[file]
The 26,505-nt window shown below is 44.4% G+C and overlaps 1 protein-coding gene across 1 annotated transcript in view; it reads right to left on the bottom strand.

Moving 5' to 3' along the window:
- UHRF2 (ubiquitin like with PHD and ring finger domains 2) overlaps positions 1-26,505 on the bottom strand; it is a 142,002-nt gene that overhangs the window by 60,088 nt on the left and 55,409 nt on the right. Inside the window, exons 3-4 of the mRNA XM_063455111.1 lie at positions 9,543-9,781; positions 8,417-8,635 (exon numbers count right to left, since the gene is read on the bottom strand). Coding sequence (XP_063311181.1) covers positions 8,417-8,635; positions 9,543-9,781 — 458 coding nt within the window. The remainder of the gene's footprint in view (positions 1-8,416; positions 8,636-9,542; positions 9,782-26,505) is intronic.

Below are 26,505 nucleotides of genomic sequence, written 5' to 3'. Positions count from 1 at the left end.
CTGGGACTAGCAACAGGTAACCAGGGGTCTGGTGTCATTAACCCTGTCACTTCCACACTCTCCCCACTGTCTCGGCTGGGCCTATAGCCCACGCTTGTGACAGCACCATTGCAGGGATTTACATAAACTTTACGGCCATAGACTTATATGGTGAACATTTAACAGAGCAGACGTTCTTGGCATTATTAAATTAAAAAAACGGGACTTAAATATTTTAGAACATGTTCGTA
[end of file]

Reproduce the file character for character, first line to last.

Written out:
The 26,505-nt window shown below is 44.4% G+C and overlaps 1 protein-coding gene across 1 annotated transcript in view; it reads right to left on the bottom strand.

Moving 5' to 3' along the window:
- UHRF2 (ubiquitin like with PHD and ring finger domains 2) overlaps positions 1-26,505 on the bottom strand; it is a 142,002-nt gene that overhangs the window by 60,088 nt on the left and 55,409 nt on the right. Inside the window, exons 3-4 of the mRNA XM_063455111.1 lie at positions 9,543-9,781; positions 8,417-8,635 (exon numbers count right to left, since the gene is read on the bottom strand). Coding sequence (XP_063311181.1) covers positions 8,417-8,635; positions 9,543-9,781 — 458 coding nt within the window. The remainder of the gene's footprint in view (positions 1-8,416; positions 8,636-9,542; positions 9,782-26,505) is intronic.

Below are 26,505 nucleotides of genomic sequence, written 5' to 3'. Positions count from 1 at the left end.
CTGGGACTAGCAACAGGTAACCAGGGGTCTGGTGTCATTAACCCTGTCACTTCCACACTCTCCCCACTGTCTCGGCTGGGCCTATAGCCCACGCTTGTGACAGCACCATTGCAGGGATTTACATAAACTTTACGGCCATAGACTTATATGGTGAACATTTAACAGAGCAGACGTTCTTGGCATTATTAAATTAAAAAAACGGGACTTAAATATTTTAGAACATGTTCGTA